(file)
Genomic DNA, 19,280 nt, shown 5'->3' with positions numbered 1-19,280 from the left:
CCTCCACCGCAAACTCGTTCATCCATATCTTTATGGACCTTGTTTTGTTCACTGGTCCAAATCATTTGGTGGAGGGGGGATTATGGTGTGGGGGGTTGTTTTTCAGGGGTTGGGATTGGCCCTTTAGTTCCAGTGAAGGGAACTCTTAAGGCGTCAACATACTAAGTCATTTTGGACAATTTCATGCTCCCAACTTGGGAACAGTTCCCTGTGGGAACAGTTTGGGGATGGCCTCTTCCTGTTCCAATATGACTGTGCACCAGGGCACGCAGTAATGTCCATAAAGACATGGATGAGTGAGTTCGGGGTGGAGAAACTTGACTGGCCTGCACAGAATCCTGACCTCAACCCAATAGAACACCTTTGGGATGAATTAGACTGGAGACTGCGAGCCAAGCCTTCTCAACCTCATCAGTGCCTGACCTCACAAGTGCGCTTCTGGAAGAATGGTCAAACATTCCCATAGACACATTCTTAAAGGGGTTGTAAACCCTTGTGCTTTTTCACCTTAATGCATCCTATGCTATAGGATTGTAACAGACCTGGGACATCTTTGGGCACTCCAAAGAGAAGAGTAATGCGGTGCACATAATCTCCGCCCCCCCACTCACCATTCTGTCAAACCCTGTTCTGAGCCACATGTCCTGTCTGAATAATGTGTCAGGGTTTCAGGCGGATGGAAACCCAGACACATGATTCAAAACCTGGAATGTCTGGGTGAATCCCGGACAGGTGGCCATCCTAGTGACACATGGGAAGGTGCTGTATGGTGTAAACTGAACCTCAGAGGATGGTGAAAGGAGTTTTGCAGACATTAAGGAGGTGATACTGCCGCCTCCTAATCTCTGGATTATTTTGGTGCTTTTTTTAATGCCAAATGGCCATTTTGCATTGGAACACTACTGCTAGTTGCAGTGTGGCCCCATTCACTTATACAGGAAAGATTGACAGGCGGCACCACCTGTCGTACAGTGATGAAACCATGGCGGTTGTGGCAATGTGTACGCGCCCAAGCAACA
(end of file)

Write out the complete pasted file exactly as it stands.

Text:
Genomic DNA, 19,280 nt, shown 5'->3' with positions numbered 1-19,280 from the left:
CCTCCACCGCAAACTCGTTCATCCATATCTTTATGGACCTTGTTTTGTTCACTGGTCCAAATCATTTGGTGGAGGGGGGATTATGGTGTGGGGGGTTGTTTTTCAGGGGTTGGGATTGGCCCTTTAGTTCCAGTGAAGGGAACTCTTAAGGCGTCAACATACTAAGTCATTTTGGACAATTTCATGCTCCCAACTTGGGAACAGTTCCCTGTGGGAACAGTTTGGGGATGGCCTCTTCCTGTTCCAATATGACTGTGCACCAGGGCACGCAGTAATGTCCATAAAGACATGGATGAGTGAGTTCGGGGTGGAGAAACTTGACTGGCCTGCACAGAATCCTGACCTCAACCCAATAGAACACCTTTGGGATGAATTAGACTGGAGACTGCGAGCCAAGCCTTCTCAACCTCATCAGTGCCTGACCTCACAAGTGCGCTTCTGGAAGAATGGTCAAACATTCCCATAGACACATTCTTAAAGGGGTTGTAAACCCTTGTGCTTTTTCACCTTAATGCATCCTATGCTATAGGATTGTAACAGACCTGGGACATCTTTGGGCACTCCAAAGAGAAGAGTAATGCGGTGCACATAATCTCCGCCCCCCCACTCACCATTCTGTCAAACCCTGTTCTGAGCCACATGTCCTGTCTGAATAATGTGTCAGGGTTTCAGGCGGATGGAAACCCAGACACATGATTCAAAACCTGGAATGTCTGGGTGAATCCCGGACAGGTGGCCATCCTAGTGACACATGGGAAGGTGCTGTATGGTGTAAACTGAACCTCAGAGGATGGTGAAAGGAGTTTTGCAGACATTAAGGAGGTGATACTGCCGCCTCCTAATCTCTGGATTATTTTGGTGCTTTTTTTAATGCCAAATGGCCATTTTGCATTGGAACACTACTGCTAGTTGCAGTGTGGCCCCATTCACTTATACAGGAAAGATTGACAGGCGGCACCACCTGTCGTACAGTGATGAAACCATGGCGGTTGTGGCAATGTGTACGCGCCCAAGCAACA